Ten Hours Too Far

DISCLAIMER: All of the following should be filed under the designation:
“Anglo-Saxon People Problems.”

Last week was some sort of live action death by chocolate. Every possible good thing in my life conspiring to murder me. You know that scene in Jim Carrey’s The Grinch Who Stole Christmas where he’s subjected to an involuntary “pudding eating contest”? Something like that.

Work; two little league baseball games; a midnight trip to Greenwood; TEDx rehearsal; a baseball practice; a 14th Wedding Anniversary; a song blog about George Clooney; time spent wondering why I did a song blog about George Clooney; another TEDx rehearsal; night terrors; a TEDx reception; low-grade panic attack; family and friends in town; cottonmouth; packing for spring break; explosive eczema; TEDxGreenville; a complete blackout of my medulla oblongata; 9 hour drive to Mobile, AL immediately after TEDx in a driving rain; adult-onset narcolepsy; a swamp tour; 12 beignets; degenerative scurvy; 3 NCAA tournament games; did I mention it was our 14th Anniversary?; a zoo, IMAX, and avalanche of souvenir Final Four t-shirts; child induced turrets syndrome; and an 11 hour drive home.

(Ironically, in the litany of exaggerated and made-up ailments above, I omitted the most peculiar and actual symptom I suffered. Because, you know you’re ludicrously fatigued when the bridge of your nose goes numb. The bridge.)

I know complaining about a week in which you fulfill your life long dream to present at a TED event AND attend the Final Four in New Orleans is like whining about how your pet unicorn can also fly. But, I’m telling you, I almost died.

So, a lot of real crap in the world occurred and was left tragically uncovered by rap news. Today’s blong is a brief recap of the week because I’m still recouping from my cotton-candy coated, Santa Clause basted, too-good-to-be-true binge.

It was sobering seeing the Big Easy. In the east, whole neighborhoods and cities are essentially abandonded — 7 years later. Homes, hospitals, amusement parks. Ghosted.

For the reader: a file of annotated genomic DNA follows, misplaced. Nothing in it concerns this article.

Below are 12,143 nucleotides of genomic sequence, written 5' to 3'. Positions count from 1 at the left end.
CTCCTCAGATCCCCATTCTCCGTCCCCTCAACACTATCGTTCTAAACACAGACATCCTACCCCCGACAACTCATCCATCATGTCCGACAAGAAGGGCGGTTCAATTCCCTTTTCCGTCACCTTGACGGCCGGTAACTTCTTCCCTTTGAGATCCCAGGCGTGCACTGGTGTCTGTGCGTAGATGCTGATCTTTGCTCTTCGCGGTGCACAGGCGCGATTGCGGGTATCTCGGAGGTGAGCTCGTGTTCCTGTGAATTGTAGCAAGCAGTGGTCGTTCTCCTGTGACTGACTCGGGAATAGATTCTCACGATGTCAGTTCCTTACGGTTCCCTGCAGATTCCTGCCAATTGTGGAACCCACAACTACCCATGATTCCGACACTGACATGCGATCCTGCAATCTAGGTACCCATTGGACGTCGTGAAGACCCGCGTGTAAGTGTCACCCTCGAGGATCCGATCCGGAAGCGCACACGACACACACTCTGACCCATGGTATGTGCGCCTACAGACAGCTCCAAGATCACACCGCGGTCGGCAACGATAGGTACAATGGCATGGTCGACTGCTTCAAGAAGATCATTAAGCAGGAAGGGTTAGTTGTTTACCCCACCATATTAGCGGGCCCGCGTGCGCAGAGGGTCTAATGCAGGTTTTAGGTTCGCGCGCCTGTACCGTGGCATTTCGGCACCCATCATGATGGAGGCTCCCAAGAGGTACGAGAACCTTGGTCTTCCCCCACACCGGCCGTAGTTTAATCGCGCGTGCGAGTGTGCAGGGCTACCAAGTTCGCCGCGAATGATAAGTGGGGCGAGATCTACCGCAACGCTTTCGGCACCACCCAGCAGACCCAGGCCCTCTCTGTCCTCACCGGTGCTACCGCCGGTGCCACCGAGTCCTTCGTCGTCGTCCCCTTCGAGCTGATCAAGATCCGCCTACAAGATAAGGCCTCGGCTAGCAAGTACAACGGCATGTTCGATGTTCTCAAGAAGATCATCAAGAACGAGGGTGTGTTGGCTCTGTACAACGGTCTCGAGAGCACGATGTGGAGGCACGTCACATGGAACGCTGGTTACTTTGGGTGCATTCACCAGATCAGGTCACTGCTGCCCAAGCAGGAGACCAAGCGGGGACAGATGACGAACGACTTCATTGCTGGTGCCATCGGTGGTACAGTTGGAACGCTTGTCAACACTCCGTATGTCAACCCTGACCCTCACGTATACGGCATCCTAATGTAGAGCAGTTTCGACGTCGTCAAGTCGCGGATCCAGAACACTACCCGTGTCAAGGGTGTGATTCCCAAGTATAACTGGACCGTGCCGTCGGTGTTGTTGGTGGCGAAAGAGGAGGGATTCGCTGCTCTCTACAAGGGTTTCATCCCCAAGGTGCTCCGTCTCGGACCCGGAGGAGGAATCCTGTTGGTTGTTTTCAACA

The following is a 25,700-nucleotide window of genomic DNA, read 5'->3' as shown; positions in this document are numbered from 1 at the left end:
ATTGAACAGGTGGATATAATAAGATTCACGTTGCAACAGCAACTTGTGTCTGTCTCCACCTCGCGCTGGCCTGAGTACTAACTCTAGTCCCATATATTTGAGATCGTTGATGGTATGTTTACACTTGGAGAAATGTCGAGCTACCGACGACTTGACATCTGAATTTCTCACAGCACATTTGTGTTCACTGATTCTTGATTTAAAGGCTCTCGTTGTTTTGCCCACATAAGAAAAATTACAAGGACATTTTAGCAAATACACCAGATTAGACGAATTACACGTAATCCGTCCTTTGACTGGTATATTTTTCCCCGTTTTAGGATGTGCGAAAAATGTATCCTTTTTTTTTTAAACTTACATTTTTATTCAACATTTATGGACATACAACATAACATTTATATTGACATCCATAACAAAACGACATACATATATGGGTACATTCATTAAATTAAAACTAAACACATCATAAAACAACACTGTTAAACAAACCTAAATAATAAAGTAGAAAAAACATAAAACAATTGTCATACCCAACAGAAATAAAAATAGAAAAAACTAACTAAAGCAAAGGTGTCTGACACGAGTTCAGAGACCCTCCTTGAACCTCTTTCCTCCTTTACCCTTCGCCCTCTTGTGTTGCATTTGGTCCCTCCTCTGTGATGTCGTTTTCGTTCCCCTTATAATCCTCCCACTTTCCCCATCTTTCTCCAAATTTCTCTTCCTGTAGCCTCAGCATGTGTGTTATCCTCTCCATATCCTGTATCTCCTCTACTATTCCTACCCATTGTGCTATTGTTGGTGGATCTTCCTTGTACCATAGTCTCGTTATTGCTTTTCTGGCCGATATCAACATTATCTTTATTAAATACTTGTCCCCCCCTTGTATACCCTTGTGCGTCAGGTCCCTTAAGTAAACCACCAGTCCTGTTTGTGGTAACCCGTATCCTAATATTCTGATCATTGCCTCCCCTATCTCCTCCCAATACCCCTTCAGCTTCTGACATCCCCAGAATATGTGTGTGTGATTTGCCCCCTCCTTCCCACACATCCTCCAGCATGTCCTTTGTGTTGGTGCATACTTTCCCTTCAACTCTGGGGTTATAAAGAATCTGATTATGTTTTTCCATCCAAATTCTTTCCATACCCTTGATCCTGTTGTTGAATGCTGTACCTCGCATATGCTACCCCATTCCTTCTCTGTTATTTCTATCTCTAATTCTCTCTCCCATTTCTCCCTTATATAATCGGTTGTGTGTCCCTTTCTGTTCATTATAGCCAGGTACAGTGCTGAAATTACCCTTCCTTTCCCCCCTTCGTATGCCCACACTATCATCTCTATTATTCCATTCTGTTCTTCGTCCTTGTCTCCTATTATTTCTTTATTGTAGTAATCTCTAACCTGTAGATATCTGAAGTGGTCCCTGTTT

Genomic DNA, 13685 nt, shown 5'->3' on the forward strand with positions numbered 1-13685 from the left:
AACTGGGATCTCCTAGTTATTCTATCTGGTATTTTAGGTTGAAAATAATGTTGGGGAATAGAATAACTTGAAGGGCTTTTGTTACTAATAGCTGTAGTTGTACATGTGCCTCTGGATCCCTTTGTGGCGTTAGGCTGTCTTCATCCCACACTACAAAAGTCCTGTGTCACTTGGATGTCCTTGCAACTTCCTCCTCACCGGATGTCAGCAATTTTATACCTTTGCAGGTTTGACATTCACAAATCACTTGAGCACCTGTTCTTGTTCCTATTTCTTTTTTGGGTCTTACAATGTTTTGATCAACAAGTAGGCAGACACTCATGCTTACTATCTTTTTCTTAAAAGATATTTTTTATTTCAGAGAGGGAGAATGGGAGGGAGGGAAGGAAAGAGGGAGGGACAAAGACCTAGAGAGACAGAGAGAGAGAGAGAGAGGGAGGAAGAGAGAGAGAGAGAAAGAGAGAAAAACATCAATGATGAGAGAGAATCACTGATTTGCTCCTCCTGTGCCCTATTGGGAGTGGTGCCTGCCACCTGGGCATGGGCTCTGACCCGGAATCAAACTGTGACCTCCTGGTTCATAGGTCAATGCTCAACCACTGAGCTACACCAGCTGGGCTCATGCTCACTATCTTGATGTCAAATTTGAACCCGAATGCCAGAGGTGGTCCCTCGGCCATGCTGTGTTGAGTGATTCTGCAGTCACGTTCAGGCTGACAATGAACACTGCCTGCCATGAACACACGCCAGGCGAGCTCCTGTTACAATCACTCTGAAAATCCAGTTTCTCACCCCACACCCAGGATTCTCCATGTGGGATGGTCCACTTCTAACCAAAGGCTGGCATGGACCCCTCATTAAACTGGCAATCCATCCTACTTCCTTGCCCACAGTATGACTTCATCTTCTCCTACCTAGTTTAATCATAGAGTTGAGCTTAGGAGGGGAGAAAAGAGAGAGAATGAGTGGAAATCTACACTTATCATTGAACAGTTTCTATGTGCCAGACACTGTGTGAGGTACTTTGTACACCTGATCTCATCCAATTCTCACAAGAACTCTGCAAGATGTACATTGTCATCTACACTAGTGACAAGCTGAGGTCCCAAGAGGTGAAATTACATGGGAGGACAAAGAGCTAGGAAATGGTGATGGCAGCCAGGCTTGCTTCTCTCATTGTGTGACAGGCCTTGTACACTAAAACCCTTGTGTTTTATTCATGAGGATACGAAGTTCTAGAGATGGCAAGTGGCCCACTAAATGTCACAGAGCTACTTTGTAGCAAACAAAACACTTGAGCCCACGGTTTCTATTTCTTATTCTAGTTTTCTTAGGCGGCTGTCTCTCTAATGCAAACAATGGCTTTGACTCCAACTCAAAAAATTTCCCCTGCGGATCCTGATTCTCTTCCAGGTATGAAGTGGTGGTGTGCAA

I was struck by how enthusiastically I was able to make the 10 hour drive for rebounds and fastbreaks.

But, when the levies broke that same trip seemed just a little too far.

The Week That Was.

Performed by ipoetlaureate. Music produced by djclutch.

Today’s song blog here:

TWTW 3-31-12

3 thoughts on “Ten Hours Too Far

  1. Slow down or you will grow “too soon old”. This post made me tired sitting in my recliner reading it.

  2. Love the honesty, there.

    I sometimes like it when you get a little busy and then do these blongs about several items of news that happened in the time away. One of the best things you do is always wrap most of it around one thought for people to think on and really walk away with, while still speaking on other things. Its just another example of your thinking a song through that I appreciate so much.

    Hope you get rested and are back to full blogging form soon enough. Did your son enjoy the basketball game?

    oh, I was actually wondering from your last blong post, does it REALLY take you 4 hours on average for these blongs? I felt that the TedX post wasn’t that bad and, in the making of the recording, you totally did it in minutes. Just wondering what makes it take so long when you do it normally?

  3. Aunt Linda, I’m so sorry I disturbed your sloth with my exhaustion! (The irony is that you are the most productive and active person I know.) Thank you for visiting!

    Conduct, I really appreciate the feedback. I don’t always know how people respond to the variety. I’m glad these sorts have some value.

    And, it does take me typically 3-4 hours. Instead of freestyling, I’m writing one sometimes two or three verses which takes usually between an hour and an hour and a half. The chorus or hook is always critical and finding just the right thing to capture the story and make it a little memorable can take some time. And, then the recording is a total roll of the die. Sometimes it takes me 20 minutes, sometimes it takes me over an hour. A lot of it depends on the complexity of the verse I’ve written and the frequencies in the beat. My voice fights a lot of beats and those are more difficult for me to mix/EQ. And, then finally there is the written narrative portion, which has grown in volume over time. Even the short ones take some work because I’m trying to say something without saying too much. It’s a delicate balance. I think of them sort of as “puzzle comments.” Like 5 or 6 thoughts sort of puzzled together. They aren’t intended to fully treat the topic. But, in saying so little, I’m always fearful of saying something wrong. Also, the logistics of actually posting to the site can take some time. I’ve done it in under 2 hours but it’s been the very, very rare occasion. I would say that I average right around 3-3.5 hours.

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